HomeNewsHistoric Highbridge radio station should be remembered with memorial, calls resident

Historic Highbridge radio station should be remembered with memorial, calls resident


A new call has been made for the historic work of Highbridge’s old radio communication station to be formally recognised with a dedicated memorial using £15,000 of funding pledged by a local housing developer.

Alan Huddart, a former employee at the station, pictured, this week spoke out at a Burnham and Highbhridge Town Council meeting, calling for the old BT radio station site – which played a key role in military communications during World War II, the Falklands War and the Gulf War – to be remembered.

The old station in Highbridge, which was known as Portishead Radio, shut down in 2000 and was bulldozed in 2007 to make way for the Mulholland Park housing development.

Councillors heard this week that the developer of Mulholland Park had agreed at the time to provide £15,000 of so-called ‘S106 agreement’ funding towards a permanent memorial for the former radio station.

However, no memorial has ever been bought or installed – and former staff are keen to see its crucial work recognised.

Alan Huddart told town councillors this week: “Portishead Radio, known locally as Burnham Radio, was actually based in Highbridge. It was a worldwide ship to shore radio station. It was one of the largest local employers and had a staff of 300.”

“We used morse code mostly but also had radio telephone and radio telex. We had a worldwide service, mostly to ships but an aircraft service was started also.”

“We ran a humanitarian service to aid agencies wherever they were operating in the world by offering radio circuits where other forms of communication were difficult if not impossible.”

“The station was involved with WW2 and other conflicts like the Falklands, Bosnia and Suez. We also had RN operators working at the station and during the Falklands War the RN took over part of the station.”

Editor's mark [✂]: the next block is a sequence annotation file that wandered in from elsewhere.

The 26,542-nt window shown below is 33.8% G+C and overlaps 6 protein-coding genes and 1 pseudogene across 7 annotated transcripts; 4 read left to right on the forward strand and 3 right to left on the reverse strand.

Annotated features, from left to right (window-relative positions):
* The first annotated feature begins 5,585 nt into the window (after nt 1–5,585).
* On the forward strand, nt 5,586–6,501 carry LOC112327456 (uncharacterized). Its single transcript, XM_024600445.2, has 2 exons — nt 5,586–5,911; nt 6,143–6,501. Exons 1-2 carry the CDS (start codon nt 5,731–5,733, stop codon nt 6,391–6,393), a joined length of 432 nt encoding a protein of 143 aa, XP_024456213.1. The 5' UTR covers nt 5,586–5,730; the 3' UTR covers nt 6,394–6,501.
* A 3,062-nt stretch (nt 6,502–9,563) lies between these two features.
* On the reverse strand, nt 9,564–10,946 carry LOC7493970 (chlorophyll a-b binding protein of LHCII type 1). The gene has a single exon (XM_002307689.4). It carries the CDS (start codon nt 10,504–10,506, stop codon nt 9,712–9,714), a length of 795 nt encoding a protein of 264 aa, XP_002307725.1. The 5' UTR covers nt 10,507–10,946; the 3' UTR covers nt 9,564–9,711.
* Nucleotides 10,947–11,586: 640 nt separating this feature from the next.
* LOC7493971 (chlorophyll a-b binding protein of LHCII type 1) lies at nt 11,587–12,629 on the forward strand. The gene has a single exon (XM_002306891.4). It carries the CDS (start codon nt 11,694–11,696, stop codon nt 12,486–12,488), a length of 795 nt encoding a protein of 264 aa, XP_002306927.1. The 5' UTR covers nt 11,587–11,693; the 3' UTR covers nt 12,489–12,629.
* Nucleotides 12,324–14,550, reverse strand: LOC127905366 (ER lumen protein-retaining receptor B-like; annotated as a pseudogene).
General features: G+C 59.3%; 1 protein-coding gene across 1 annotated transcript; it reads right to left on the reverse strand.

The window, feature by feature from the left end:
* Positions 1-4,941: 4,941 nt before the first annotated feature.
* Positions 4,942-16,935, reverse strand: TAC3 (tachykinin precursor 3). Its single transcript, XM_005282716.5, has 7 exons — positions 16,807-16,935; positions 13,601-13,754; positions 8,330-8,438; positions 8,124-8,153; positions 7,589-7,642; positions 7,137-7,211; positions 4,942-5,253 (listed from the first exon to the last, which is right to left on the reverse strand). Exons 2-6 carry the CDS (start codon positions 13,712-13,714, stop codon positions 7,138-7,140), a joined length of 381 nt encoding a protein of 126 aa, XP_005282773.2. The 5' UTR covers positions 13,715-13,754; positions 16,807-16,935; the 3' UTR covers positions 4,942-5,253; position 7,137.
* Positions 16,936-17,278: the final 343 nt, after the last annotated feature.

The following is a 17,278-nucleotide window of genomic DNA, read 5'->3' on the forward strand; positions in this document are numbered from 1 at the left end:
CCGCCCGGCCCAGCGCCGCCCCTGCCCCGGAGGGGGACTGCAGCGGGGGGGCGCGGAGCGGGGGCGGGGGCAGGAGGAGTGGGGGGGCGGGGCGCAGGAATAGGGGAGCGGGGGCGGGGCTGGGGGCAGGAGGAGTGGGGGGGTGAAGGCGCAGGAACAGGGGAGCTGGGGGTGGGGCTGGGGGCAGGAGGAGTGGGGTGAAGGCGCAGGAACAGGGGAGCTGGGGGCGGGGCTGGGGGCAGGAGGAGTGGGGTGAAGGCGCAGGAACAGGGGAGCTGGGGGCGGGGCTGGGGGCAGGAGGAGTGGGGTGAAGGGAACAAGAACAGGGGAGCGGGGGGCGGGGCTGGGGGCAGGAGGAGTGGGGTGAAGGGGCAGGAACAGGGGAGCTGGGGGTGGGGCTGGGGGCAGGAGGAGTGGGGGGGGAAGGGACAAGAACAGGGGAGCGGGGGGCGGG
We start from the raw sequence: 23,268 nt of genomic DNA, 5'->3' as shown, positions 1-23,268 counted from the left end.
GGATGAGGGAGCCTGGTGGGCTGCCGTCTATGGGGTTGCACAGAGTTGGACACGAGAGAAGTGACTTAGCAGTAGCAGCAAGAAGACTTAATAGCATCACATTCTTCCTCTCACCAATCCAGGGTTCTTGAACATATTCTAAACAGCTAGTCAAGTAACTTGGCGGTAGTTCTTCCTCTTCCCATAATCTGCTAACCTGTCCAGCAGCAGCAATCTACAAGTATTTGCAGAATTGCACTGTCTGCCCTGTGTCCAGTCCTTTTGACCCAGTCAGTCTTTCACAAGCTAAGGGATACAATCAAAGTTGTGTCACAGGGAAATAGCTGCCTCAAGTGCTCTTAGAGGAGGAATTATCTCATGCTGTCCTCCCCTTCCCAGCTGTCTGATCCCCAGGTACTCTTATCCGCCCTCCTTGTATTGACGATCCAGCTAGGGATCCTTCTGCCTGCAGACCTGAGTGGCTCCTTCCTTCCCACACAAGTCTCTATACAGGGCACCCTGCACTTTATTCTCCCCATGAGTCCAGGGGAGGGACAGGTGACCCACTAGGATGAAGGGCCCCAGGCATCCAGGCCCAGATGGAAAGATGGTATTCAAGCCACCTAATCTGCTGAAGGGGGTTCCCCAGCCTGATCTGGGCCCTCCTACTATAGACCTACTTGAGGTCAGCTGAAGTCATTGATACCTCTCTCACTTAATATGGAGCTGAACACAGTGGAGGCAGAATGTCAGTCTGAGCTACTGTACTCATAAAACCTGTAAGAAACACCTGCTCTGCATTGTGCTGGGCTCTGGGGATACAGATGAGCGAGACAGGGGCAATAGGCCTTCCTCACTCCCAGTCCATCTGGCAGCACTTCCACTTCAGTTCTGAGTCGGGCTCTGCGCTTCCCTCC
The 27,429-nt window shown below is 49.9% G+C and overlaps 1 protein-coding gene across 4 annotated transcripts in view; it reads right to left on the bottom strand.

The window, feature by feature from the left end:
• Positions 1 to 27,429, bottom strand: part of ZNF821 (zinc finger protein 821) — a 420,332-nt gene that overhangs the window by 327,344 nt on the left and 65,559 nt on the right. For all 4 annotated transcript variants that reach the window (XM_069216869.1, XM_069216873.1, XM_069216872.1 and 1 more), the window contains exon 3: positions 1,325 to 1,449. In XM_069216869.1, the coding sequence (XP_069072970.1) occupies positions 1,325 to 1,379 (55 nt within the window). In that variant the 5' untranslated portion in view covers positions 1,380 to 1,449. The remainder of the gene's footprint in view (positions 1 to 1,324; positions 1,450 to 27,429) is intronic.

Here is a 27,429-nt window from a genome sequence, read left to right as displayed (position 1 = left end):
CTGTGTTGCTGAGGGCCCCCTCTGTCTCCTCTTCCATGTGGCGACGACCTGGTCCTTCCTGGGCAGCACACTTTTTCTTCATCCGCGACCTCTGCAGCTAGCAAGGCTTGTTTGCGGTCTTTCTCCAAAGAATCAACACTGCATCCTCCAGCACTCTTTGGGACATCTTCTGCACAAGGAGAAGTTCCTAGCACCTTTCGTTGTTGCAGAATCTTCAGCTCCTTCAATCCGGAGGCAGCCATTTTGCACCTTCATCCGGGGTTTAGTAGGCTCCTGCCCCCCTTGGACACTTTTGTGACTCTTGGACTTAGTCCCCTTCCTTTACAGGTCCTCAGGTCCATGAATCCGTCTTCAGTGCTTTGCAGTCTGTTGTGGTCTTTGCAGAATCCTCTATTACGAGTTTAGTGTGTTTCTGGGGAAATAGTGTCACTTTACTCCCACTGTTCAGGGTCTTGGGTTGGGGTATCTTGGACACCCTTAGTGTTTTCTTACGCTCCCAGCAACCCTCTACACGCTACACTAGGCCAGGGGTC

“We had a long list of visitors to the station, the most important of which was a visit by Queen Elizabeth II in 1958.” (pictured below)

“We were doing exceptionally well for many years and at peak times we could handle 2,500 messages a day.”

“We knew that satellite communications were being developed quite quickly and, due to this, the station eventually closed in 2000.”

“BT sold everything to developers who built a housing estate on the site and part of that deal was that a memorial would be placed on a small piece of land arranged by them and they also deposited with Sedgemoor District Council the sum of £15,000 toward the cost.”

“Now, we ask Burnham and Highbridge Town Council to restart negotiations by overcoming a ‘dispute’ between Somerset Council and the developers.”

“We require the developers to hand back to the council that piece of and release the £15,000 pounds. My colleague has made several attempts, all without success, the last one getting no reply.”

“In 2017, my colleague Larry Bennett gave a longer and in depth talk to the Town Council where it was agreed that a memorial would be acceptable but sadly nothing has been forthcoming since.”

“This money is still there under the S106 agreement and we can say that we could raise more funds ourselves toward the cost.”

“How good it would be for all ex radio station staff, the councillors, and perhaps other dignitaries to be present at the unveiling of a large rock or stone on which would be a plaque telling the world what the station did? This would be a memorial to the biggest, best, busiest and most popular ship to shore radio station in the world?”

Cllr Ganesh Gudka told this week’s meeting that the Town Council would look into the matter further to fully understand the position of the parties involved, while Mayor Lesley Millard added that the Town Council “would try and resolve the situation.”

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